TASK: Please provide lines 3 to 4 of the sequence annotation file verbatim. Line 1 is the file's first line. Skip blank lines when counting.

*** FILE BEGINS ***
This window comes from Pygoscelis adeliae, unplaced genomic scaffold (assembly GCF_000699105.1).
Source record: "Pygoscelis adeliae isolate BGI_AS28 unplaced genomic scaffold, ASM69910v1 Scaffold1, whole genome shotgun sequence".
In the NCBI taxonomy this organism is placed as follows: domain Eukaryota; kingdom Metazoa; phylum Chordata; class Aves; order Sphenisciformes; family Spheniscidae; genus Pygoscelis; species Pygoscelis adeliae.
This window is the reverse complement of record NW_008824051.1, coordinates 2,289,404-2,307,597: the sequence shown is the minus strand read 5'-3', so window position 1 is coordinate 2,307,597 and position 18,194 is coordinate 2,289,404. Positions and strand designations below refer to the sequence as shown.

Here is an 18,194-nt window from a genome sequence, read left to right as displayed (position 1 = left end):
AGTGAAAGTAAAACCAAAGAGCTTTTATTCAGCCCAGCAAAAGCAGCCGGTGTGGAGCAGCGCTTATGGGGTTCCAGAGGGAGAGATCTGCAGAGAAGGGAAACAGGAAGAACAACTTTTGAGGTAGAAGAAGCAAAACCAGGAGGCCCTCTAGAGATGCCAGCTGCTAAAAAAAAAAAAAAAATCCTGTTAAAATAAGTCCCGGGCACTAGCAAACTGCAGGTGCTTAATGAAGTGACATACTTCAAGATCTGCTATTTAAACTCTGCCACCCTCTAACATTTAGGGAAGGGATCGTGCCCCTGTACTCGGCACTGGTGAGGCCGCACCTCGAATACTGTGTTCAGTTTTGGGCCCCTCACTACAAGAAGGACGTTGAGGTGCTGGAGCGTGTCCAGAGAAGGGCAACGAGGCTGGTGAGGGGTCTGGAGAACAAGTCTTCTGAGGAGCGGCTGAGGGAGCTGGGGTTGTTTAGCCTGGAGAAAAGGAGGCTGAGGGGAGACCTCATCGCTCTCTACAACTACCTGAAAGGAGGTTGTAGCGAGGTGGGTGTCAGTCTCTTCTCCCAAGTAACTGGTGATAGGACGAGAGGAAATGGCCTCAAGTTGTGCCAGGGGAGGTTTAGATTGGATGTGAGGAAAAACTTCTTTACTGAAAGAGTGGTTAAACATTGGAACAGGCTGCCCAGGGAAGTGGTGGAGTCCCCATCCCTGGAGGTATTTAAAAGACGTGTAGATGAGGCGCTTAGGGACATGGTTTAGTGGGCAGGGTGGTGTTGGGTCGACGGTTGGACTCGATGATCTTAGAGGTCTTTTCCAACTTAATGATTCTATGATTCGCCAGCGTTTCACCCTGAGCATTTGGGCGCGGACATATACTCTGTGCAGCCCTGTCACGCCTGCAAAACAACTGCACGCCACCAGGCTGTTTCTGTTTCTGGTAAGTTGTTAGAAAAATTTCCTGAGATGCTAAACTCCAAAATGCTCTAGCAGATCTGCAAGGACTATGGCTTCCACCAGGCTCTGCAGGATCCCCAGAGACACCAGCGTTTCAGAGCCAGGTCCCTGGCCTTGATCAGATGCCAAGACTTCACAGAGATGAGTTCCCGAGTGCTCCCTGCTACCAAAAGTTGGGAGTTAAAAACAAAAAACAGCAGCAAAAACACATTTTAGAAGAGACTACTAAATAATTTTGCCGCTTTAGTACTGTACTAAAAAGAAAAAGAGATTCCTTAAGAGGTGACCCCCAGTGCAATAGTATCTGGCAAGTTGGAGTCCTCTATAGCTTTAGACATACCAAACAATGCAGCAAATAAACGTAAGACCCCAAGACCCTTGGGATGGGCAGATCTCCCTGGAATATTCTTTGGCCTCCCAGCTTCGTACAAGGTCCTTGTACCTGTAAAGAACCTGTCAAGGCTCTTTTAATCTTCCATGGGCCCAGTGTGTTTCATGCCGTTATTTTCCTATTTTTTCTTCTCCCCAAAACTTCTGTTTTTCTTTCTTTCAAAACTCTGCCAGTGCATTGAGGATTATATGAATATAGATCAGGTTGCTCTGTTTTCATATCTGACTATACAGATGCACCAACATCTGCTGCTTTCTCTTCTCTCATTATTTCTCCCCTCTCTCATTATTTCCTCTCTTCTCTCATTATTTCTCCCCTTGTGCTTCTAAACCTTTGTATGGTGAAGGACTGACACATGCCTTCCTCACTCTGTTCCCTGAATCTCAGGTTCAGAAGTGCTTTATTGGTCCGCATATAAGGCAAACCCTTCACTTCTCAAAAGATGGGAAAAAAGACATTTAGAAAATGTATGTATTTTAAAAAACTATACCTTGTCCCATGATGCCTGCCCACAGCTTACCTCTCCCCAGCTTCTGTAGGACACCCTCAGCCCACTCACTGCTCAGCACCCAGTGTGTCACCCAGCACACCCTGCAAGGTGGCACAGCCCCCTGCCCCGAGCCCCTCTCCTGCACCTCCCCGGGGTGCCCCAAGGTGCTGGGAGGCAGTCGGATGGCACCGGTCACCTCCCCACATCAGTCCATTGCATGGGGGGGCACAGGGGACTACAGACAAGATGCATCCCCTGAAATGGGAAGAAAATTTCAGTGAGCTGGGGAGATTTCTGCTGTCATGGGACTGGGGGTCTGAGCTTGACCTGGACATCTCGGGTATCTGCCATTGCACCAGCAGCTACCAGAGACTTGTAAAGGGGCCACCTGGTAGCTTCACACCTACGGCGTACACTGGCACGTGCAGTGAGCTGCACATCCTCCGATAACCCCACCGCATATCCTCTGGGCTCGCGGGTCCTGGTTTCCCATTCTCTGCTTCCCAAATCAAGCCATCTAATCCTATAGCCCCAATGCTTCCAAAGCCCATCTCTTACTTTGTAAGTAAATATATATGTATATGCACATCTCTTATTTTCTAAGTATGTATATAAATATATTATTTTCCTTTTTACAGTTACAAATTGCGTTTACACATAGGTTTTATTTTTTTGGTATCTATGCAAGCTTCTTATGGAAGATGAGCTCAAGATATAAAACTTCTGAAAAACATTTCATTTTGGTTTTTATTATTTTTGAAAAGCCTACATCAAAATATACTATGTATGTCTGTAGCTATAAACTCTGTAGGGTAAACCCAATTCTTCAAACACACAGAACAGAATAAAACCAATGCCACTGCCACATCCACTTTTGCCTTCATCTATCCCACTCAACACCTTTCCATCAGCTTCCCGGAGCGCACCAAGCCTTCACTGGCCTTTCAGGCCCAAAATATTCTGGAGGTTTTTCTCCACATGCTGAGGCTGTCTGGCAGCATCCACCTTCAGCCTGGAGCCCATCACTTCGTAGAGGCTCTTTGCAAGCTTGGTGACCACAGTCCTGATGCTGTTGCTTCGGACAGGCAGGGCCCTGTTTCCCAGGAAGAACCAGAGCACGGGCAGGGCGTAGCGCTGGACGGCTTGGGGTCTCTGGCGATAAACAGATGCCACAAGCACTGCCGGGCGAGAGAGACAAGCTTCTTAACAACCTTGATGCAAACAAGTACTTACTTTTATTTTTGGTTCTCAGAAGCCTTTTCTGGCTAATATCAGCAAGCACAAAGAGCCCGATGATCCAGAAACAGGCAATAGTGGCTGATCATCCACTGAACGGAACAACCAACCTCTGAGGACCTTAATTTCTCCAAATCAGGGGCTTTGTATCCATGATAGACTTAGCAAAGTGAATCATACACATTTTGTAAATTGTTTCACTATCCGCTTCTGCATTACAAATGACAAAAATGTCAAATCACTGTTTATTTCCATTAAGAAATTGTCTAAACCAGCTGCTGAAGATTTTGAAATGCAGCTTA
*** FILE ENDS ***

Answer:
In the NCBI taxonomy this organism is placed as follows: domain Eukaryota; kingdom Metazoa; phylum Chordata; class Aves; order Sphenisciformes; family Spheniscidae; genus Pygoscelis; species Pygoscelis adeliae.
This window is the reverse complement of record NW_008824051.1, coordinates 2,289,404-2,307,597: the sequence shown is the minus strand read 5'-3', so window position 1 is coordinate 2,307,597 and position 18,194 is coordinate 2,289,404. Positions and strand designations below refer to the sequence as shown.